Do you love texture? I sure do. I’m one of those people who always wonder what something feels like. And I’m definitely a hands-on artist, creator, crafter, and maker. One of the challenges I love to set for myself when creating new artworks is to try and simulate textures, or create new textures through experimentation. Have you ever tried to do this too? Nature is my biggest influence and it continuously informs my work through my color palette, shapes, lines, and textures. For this project I decided to see how many new textures I could combine and create, while maintaining cohesiveness, story, and emotion. How do you think I did? I’d love to hear your feedback.
The Crafter’s Workshop provided me with some product to create this project. The opinions I share are solely my own.
The purpose of this project is to show you how mediums can be used beyond stenciling to show you how to create three dimensional textures for your artworks. To start the texture, I used a scrunched up a chocolate foil wrapper, because I mean, who doesn’t love chocolate? Ha ha. Next, I used some cheesecloth which I love due to the woven texture and loose threads, with the ability to manipulate the fabric. As shown above, I used a large palette knife to apply the clear gesso both under and over the textures to hold them in place.
Next, came the granular textures in the form of filler sand, black sand, and Mega Art Stones (lightweight faux art stones). Again, using my palette knife, I applied clear gesso onto the canvas panel board and sprinkled and mixed in these granular textural elements.
Time to add some additional textures in the form of concertinaed painters tape, drywall join tape in two different varieties, a cut up citrus fruit netting bag, and a piece of elasticized netting from the outside packaging of lamb shanks (Got to have an Aussie element in there somehow, right?).
Next, I added some die cut foliage and floral elements to really round out the landscape theme. I then painted TCW9002 Black Gesso and TCW9001 White Gesso across all of the elements to prime them in preparation for color application. I chose to use gesso because it has a ‘tooth’ to it. There’s chalk powder in gesso that helps it grab or bite onto the color that it applied over it. Using gesso is another easy way to introduce an additional textural element to your works. Try it!
I really love how all the elements mixed together, with some very structural and linear elements, combined with some very organic and granular elements. Using a combination of textures helps create dimension, depth, movement, and visual interest in your work. Next, using ink sprays, I sprayed colors onto the entire board and dried it. One of the techniques I love to use to bring out highlights is dry brushing. Using a stiff dry brush, lightly apply a tiny bit of TCW9001 White Gesso using quick rapid movements, barely touching the elements. This allows your brush to apply gesso only to the highest parts of the elements, highlighting them, as shown in the images, below. This is also a great way to achieve a shabby chic, white distressed finish to your works. Tip: Be sure the gesso is completely dry before adding any more layers!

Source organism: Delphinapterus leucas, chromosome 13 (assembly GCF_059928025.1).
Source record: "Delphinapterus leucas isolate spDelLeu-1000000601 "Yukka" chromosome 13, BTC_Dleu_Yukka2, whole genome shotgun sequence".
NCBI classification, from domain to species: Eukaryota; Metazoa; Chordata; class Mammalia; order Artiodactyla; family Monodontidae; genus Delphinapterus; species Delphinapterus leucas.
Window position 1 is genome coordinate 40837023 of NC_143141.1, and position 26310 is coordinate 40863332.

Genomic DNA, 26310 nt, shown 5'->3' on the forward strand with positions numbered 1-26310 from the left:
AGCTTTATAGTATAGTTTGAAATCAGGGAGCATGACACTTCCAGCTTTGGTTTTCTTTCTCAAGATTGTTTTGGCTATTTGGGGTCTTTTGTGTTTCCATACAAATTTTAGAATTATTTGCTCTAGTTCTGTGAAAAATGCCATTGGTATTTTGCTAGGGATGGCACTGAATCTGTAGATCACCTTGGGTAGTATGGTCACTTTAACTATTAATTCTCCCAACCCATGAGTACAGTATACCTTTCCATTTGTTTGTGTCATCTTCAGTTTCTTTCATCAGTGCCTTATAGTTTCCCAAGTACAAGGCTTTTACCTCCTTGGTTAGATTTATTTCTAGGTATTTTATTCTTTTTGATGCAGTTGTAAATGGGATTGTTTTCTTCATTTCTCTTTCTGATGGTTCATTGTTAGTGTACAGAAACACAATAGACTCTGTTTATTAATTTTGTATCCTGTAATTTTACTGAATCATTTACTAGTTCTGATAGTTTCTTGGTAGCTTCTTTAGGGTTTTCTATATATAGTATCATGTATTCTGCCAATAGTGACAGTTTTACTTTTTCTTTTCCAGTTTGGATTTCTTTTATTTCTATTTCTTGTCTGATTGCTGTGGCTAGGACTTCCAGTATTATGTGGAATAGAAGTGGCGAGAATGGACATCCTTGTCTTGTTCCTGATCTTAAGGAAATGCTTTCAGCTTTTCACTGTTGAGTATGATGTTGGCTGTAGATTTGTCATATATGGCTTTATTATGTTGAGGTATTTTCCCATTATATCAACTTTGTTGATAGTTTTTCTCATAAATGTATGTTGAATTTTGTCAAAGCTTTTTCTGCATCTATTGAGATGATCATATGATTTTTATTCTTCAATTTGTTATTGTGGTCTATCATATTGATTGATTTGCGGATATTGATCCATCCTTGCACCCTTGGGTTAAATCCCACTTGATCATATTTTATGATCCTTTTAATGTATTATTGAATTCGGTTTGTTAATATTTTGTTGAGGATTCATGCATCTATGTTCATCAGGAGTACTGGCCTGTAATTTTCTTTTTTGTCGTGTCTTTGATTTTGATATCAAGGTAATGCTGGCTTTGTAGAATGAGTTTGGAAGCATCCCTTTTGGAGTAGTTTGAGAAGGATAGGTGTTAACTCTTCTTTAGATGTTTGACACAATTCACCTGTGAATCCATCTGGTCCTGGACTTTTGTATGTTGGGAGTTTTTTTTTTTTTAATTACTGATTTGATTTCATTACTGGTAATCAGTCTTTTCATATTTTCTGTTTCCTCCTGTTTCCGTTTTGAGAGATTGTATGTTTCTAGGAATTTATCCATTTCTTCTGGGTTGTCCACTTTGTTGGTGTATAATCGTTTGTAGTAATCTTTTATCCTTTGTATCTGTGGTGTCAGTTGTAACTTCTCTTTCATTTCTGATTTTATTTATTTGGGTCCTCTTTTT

If you’ve been following me for some time, you’ll know that my friends have dubbed me the Texture and Color Queen. I’m known for my vibrant, textural and dimensional artworks. So now I of course had to add more color! This is another way to add depth and layers into your work, just keep building up layers. The majority of my works have many layers, which gives them the detail, colors, and textures that my followers (and hopefully you) love.
Time to pull out the Colorsparx Powders! If you look closely at the images shown above, you’ll see moments of Gamboge and Lime Green Colorsparx powders sprinkled randomly around the work, ready to be sprayed with water. Now the trick here is to spray just enough water to activate and move the color to where you want it, without saturating the gesso and dissolving it. It can be a bit tricky, so be sure to add the water very slowly, and be patient for the powders to activate. Important note: If the gesso dissolves, it will affect the vibrancy of the Colorsparx Powders due to the white pigment of the gesso mixing into the activated Colorsparx Powders (in other words they will turn pastel colors!). I chose to use Terre Verte, Cerulean Blue, Chartreuse, Sepia, Lime Green, and Gamboge Colorsparx Powders.
I love to use Art Alchemy Metallique finishing waxes as a tiny bit of highlight and and shine. I applied these to the elements to help them pop out and shine just a little bit more. Here’s some images of the completed artwork so you can see the details up close for yourself. Happy creating!
The Crafter’s Workshop Design Team Member
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